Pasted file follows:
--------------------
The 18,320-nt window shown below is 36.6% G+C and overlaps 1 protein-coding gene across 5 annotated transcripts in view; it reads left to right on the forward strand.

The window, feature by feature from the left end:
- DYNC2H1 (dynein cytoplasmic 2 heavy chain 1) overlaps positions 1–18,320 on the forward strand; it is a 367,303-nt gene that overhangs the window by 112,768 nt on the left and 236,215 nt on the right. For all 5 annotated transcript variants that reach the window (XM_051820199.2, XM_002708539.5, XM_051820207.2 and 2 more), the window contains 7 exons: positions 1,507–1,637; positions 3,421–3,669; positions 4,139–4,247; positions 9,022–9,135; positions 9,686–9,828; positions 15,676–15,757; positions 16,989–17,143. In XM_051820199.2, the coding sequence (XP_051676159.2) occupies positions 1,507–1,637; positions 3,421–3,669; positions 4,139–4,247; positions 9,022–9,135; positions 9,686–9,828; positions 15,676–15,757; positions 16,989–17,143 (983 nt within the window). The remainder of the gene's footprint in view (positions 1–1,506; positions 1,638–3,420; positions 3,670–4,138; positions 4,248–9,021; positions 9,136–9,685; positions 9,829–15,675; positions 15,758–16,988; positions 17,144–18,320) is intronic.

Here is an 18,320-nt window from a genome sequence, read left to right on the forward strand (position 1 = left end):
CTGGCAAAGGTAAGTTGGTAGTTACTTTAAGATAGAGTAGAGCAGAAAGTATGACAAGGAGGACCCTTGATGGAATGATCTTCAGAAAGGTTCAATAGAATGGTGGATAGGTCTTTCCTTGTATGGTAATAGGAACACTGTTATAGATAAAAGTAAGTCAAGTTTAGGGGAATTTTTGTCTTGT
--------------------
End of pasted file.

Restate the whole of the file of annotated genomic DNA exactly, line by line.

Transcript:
The 18,320-nt window shown below is 36.6% G+C and overlaps 1 protein-coding gene across 5 annotated transcripts in view; it reads left to right on the forward strand.

The window, feature by feature from the left end:
- DYNC2H1 (dynein cytoplasmic 2 heavy chain 1) overlaps positions 1–18,320 on the forward strand; it is a 367,303-nt gene that overhangs the window by 112,768 nt on the left and 236,215 nt on the right. For all 5 annotated transcript variants that reach the window (XM_051820199.2, XM_002708539.5, XM_051820207.2 and 2 more), the window contains 7 exons: positions 1,507–1,637; positions 3,421–3,669; positions 4,139–4,247; positions 9,022–9,135; positions 9,686–9,828; positions 15,676–15,757; positions 16,989–17,143. In XM_051820199.2, the coding sequence (XP_051676159.2) occupies positions 1,507–1,637; positions 3,421–3,669; positions 4,139–4,247; positions 9,022–9,135; positions 9,686–9,828; positions 15,676–15,757; positions 16,989–17,143 (983 nt within the window). The remainder of the gene's footprint in view (positions 1–1,506; positions 1,638–3,420; positions 3,670–4,138; positions 4,248–9,021; positions 9,136–9,685; positions 9,829–15,675; positions 15,758–16,988; positions 17,144–18,320) is intronic.

Here is an 18,320-nt window from a genome sequence, read left to right on the forward strand (position 1 = left end):
CTGGCAAAGGTAAGTTGGTAGTTACTTTAAGATAGAGTAGAGCAGAAAGTATGACAAGGAGGACCCTTGATGGAATGATCTTCAGAAAGGTTCAATAGAATGGTGGATAGGTCTTTCCTTGTATGGTAATAGGAACACTGTTATAGATAAAAGTAAGTCAAGTTTAGGGGAATTTTTGTCTTGT